Integrin receptors facilitate T cell function by mediating adhesive events critical for T cell trafficking and recognition of foreign antigen, including interactions with vascular endothelium, extracellular matrix components, and antigen-presenting cells. Consequently, the functional activity of integrin receptors is acutely regulated by various intracellular signals delivered by other cell surface receptors, resulting in rapid changes in T cell adhesion and migration. This review highlights recent insights into our understanding of the signaling events by which the CD3/T cell receptor complex and chemokine receptors regulate integrin function and T cell migration. These studies highlight novel functions for several signaling molecules, including the tyrosine kinases Itk and ZAP-70, and the adapter protein SLAP-130/Fyb. In addition, analysis of the regulation of integrin function and chemokine-mediated migration has highlighted the critical role that spatial localization of signaling molecules plays in signal transduction, and the importance of the actin cytoskeleton in T cell function.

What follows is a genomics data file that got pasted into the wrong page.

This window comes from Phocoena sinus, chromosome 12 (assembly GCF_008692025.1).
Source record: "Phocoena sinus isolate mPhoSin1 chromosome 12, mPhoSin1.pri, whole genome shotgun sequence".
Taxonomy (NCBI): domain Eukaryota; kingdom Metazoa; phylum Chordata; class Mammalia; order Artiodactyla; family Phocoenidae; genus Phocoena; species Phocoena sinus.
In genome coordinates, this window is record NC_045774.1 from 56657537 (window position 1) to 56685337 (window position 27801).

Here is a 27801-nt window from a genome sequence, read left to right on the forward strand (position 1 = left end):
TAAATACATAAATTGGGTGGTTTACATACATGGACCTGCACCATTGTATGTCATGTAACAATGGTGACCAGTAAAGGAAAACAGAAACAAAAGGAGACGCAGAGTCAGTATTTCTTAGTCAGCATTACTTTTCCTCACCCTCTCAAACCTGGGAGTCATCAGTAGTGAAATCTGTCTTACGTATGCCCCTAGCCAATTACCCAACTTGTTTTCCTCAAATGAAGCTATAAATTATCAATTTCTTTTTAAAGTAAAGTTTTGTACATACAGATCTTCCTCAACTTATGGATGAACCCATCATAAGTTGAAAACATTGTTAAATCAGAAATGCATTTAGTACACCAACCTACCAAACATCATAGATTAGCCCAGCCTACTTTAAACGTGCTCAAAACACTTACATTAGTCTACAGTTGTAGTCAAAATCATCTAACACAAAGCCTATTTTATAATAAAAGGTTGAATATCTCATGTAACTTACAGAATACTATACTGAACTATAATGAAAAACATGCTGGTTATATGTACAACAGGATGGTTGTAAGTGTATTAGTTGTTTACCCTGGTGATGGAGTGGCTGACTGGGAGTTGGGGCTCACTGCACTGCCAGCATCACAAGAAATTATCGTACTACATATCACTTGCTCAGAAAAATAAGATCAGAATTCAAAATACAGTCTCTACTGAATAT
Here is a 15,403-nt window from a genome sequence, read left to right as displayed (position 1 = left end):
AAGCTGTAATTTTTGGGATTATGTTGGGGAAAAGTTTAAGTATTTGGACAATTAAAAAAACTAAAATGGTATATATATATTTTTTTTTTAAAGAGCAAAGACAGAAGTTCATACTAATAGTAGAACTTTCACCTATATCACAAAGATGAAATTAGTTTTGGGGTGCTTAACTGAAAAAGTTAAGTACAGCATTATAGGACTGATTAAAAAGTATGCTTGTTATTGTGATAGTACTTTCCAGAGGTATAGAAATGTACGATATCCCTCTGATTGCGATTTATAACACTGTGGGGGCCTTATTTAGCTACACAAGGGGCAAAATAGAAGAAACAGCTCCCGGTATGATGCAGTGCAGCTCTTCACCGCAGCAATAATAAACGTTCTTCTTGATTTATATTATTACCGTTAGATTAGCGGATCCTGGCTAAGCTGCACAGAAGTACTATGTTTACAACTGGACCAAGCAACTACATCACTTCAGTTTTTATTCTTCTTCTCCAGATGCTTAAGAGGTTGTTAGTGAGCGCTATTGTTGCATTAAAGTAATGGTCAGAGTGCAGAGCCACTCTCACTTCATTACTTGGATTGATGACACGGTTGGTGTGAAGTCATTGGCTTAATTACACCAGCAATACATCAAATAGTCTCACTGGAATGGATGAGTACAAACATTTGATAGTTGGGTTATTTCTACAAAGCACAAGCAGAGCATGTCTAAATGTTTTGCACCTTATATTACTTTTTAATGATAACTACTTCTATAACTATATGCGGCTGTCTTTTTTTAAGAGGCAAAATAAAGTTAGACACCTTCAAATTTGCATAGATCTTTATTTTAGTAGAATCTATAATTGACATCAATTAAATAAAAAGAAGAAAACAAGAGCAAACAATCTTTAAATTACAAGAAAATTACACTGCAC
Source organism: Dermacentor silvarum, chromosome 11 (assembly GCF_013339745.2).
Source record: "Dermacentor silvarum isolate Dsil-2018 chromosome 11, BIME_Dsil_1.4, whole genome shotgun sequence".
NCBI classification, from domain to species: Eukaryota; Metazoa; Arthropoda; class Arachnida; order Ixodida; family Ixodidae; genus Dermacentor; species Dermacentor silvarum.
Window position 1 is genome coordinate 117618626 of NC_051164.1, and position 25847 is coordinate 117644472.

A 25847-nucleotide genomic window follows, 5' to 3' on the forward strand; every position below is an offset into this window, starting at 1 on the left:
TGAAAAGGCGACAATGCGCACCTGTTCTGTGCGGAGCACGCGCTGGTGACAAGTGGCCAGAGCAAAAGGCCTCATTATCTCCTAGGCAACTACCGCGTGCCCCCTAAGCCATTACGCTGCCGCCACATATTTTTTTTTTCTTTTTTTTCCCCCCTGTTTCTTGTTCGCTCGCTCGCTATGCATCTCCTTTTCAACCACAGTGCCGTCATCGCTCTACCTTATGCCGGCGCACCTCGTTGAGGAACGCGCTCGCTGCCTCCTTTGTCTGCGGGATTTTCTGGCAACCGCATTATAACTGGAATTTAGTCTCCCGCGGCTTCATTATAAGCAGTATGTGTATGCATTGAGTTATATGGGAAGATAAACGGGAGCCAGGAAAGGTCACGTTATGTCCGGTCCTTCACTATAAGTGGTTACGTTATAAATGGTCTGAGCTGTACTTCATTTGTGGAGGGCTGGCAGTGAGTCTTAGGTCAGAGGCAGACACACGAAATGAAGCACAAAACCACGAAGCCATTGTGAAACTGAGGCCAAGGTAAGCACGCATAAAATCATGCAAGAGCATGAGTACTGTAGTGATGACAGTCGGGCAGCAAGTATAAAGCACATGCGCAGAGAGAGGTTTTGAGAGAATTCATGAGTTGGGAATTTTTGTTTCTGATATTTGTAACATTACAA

- Signal transduction
- T lymphocyte